Parzival - Legend (1971)

One of the keenest Folk Prog group to come from Germany, Parzival should appeal to most progheads especially those looking into medieval music as a main influence. In this regard, they are to be compared to countrymen Ougenweide (but Parzival sings in English), Malicorne for one side and The Pentangle, Spirogyra or The Trees for the second. Organized around a guitar-bass-drums trio (the bassist being multi- instrumentalist from KB to violin) with an added instruments ranging from the cello, flute to the oboe. Sounds tasty does it not? Ya Betcha!-)

Oddly enough the Cd starts with a bonus track, a non-album single, but a masterstroke that puts you right away in superb joyous mood and the album is in the same mould. Cellos and flute gives a rather medieval feeling to the music, but never really completely indulging in it like Gryphon would, they sound more like ELO’s first superb album also. The 8 Years Later almost instrumental is an incredibly beautiful track where they are soaring away like eagles from us poor mortals. Senseless and a few other tracks have slightly acidic-sounding vocals reminding Sopirogyra’s Martyn Cockerham or Comus’s Wooton, but without having that eerie feel to it. Empty Land is based on Bach’s Matthew’s Passion, but the previous track always had another classical influence I could never place.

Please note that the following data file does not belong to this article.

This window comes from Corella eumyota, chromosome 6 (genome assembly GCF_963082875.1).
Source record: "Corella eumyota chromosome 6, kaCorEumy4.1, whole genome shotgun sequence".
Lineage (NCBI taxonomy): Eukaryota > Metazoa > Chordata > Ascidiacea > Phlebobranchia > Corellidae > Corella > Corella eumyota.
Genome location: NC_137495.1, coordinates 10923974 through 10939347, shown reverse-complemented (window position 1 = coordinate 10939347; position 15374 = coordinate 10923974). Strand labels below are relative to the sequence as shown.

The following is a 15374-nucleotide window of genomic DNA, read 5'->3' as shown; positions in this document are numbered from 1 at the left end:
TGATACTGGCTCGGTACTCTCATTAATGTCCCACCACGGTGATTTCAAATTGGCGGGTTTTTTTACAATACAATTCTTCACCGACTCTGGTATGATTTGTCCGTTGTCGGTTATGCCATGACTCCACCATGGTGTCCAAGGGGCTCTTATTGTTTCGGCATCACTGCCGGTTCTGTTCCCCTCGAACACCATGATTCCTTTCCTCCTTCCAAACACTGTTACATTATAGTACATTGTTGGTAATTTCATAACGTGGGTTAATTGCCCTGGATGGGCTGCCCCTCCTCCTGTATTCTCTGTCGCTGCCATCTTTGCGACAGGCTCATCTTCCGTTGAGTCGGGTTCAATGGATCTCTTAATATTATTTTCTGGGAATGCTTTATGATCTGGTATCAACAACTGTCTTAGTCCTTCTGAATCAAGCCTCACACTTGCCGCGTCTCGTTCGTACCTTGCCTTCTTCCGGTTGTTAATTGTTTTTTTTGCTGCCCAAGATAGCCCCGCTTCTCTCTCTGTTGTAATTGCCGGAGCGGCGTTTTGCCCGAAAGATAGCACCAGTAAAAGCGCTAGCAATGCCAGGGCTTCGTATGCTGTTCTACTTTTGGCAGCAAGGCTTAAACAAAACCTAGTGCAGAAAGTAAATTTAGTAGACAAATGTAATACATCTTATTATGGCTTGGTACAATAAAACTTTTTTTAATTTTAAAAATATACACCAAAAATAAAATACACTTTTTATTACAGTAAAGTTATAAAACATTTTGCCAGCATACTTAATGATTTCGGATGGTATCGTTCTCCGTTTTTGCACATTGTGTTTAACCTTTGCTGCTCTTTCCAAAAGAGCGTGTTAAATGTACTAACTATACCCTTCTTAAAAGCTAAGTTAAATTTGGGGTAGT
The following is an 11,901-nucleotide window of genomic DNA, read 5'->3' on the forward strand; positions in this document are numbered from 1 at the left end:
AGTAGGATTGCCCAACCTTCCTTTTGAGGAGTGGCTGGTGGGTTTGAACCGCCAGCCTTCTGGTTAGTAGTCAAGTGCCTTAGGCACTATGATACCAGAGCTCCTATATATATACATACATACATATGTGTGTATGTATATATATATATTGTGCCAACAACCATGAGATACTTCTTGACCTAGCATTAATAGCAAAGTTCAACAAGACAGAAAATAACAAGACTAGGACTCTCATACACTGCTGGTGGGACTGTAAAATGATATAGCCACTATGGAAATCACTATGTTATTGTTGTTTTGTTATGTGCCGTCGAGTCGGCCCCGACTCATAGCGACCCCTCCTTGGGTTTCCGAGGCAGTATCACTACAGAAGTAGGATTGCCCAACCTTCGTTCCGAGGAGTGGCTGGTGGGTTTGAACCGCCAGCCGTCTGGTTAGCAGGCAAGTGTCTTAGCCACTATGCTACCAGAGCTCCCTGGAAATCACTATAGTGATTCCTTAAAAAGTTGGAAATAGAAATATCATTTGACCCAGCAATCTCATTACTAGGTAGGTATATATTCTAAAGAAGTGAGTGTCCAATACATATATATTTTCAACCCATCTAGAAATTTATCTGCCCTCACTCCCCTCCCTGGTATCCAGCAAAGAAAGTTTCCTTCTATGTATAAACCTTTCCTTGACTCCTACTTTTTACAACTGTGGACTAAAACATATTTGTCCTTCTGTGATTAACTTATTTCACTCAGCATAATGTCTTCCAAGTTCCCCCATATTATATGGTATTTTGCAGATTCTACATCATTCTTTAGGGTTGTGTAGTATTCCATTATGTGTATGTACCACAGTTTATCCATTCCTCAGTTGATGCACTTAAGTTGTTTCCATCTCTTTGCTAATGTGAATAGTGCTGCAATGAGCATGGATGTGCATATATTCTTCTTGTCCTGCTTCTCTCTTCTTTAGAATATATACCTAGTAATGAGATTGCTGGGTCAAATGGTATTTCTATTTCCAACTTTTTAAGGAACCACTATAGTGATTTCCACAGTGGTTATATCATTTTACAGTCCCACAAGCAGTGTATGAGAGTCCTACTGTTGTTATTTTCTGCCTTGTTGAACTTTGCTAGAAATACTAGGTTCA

Their largely acoustic sound is incredibly contagious and highly joyous (I know I already said this at the start of the review but this must be stressed again here. Their lenghty Groove Inside (you guessed it, based on an improvisation) is never less than interesting but reaches the enthralling stages too especially when they get to a raga section much like the Third Ear Band (and even reminding me of Jan Dukes De Grey’s Sun Symphonia), until it ends on a rather pointless and not-so-nice wink to The Beatles’s When I’m 64. But only on this lenghty track does the mood become …… moody ;-)

Two more short bonus tracks (on top of the opening one) are ending the album in a rougher manner than necessary, both being demos dating from 69 and largely forgettable, this album is one of the real pearls from Germany’s folk scene and the fact that it was produced by Conny Plank, certainly is no coincidence. - Review by Sean Trane (Hugues Chantraine)

Track Listings

1. One Day (3:37) (bonus track from 72 single)
2. Marshy Legend (2:20)
3. Resignation (2:53)
4. 8 Years Later (4:40)
5. Senseless No. 6 (4:54)
6. Wall Bungalow (2:40)
7. Empty Land (5:12)
8. Groove Inside (16:00)
9. Change Your Mind (2:04) (bonus track rough demo 69)
10. Sarah Girl (1:58) ) (bonus track rough demo 69)

Total Time: 46:18

- Lothar Siems / guitar & vocals
- Walter Quintus / violin, bass, organ & piano
- Thomas Olivier / drums, vocals & percussion
- Matthias Müller-Menckens / flute & piano
- Joachim Reichhold / cello
- Hans Jaspers / viola
Releases information

Telefunken 3984-23108-2


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